This question is present in the century-old math books and is usually marked for the elementary school age. Yet it is the question that get many adults confused. A question that one may fear to get on a job interview or an IQ test. A question where your tongue will compete with your logic. Where answering fast usually means answering wrong. Rumor goes around Facebook and email that 50% of the Harvard, Princeton and MIT students get the answer wrong. But you surely can do this right:

At a candy store a gum and a candy cost $1.10.

Gum costs one dollar more than the candy.

How much does the candy cost?

Image by Bart Heird, distributed under CCL.

Your answers accepted any time until midnight on Sunday on our Family Puzzle Marathon. They will be hidden till then and everyone who submitted something reasonable will get a puzzle point.

At a candy store a gum and a candy cost $1.10.

Gum costs one dollar more than the candy.

How much does the candy cost?

Image by Bart Heird, distributed under CCL.

Your answers accepted any time until midnight on Sunday on our Family Puzzle Marathon. They will be hidden till then and everyone who submitted something reasonable will get a puzzle point.

## 33 comments:

The candy costs $0.05.

(The gum costs $1.05, $1 more).

TracyZ

My second-grader and I both got it, but my fourth-grader did not: the candy is 5 cents and the gum is $1.05. And my husband actually came up with a formula (subtract a dollar from the total and divide the result by 2), while the kid and I just kind of noodled it out. Happy snow day!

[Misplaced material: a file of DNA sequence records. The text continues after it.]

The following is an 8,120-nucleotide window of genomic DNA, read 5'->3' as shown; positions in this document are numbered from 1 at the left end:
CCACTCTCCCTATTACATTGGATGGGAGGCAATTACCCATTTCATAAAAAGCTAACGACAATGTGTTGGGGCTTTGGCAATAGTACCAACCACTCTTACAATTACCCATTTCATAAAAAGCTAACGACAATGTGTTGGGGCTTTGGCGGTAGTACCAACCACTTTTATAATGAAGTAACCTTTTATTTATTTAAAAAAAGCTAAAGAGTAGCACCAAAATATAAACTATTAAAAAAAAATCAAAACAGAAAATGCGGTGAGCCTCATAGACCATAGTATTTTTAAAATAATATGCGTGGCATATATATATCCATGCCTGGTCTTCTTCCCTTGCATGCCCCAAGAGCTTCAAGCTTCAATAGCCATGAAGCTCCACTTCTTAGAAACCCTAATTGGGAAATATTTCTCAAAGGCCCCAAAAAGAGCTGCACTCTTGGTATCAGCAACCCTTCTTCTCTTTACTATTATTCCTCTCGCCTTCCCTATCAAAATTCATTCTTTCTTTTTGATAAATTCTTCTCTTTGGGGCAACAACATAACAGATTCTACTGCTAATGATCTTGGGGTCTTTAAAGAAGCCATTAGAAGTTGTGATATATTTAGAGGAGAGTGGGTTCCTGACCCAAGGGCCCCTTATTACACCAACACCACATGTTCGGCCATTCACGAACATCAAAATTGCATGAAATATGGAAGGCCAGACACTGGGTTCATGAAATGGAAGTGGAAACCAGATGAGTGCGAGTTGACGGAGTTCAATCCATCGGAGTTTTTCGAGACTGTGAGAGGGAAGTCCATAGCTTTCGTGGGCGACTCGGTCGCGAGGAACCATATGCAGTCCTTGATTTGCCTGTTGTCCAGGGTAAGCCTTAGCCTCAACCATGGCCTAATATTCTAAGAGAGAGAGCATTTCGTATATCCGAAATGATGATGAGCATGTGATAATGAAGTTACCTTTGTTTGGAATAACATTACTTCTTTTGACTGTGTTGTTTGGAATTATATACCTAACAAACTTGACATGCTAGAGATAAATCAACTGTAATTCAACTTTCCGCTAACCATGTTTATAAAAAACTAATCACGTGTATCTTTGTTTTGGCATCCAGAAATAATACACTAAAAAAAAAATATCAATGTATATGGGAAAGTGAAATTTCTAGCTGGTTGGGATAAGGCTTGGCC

The candy costs 5 cents.

the candy costs 5 cents.

candy $.05 gum $1.05

The candy costs 5 cents. I refuse to believe that 50% of top college students get this wrong! If gum is one dollar more than the candy then the gum is $1.05 and the candy $0.05 for a total of $1.10.

Of course, if you change the punctuation to "Gum costs one dollar, more than the candy," then the gum could cost $1 and the candy 10 cents.

The gum cost $1.05 and the candy costs $.05. Combined they cost $1.10 and the gum cost $1.00 more than the candy

The candy costs $0.05.

The candy costs $0.05.

Let the Candy Cost x

Let the gum cost x + 1

Total Cost 1.10

x + x + 1 = 1.1

2x + 1 = 1.1

2x = 0.1

x = 0.05

Candy = 0.05

Gum = 1.05 Hence the gum is 1 dollar more than the candy.

Gum is $1.05, candy is $0.05

Here is a reference to a collection of riddles that I scored really poorly on. I got 3 right on the first set and 6 right on the second.

http://www.berro.com/entertainment/riddles.htm

Let x= the cost of one piece of candy

We have (1+x)+x = 1.10

Associative and Communicative properties of addition

1+2x= 1.10 so 2x= 0.10 and x= $0.05

Candy - $.05

Gum- $1.05

Total- $1.10

Thanks for the friday fun. Even if I don't get around to submitting an answer, it's always fun to think through your puzzles!

Candy = $0.05

Gum = 1.05

Total = $1.10

That's either really cheap candy, or really expensive gum!

Candy costs $0.05.

I figured this out very quickly in my head, but here's a mathematical way of looking at it.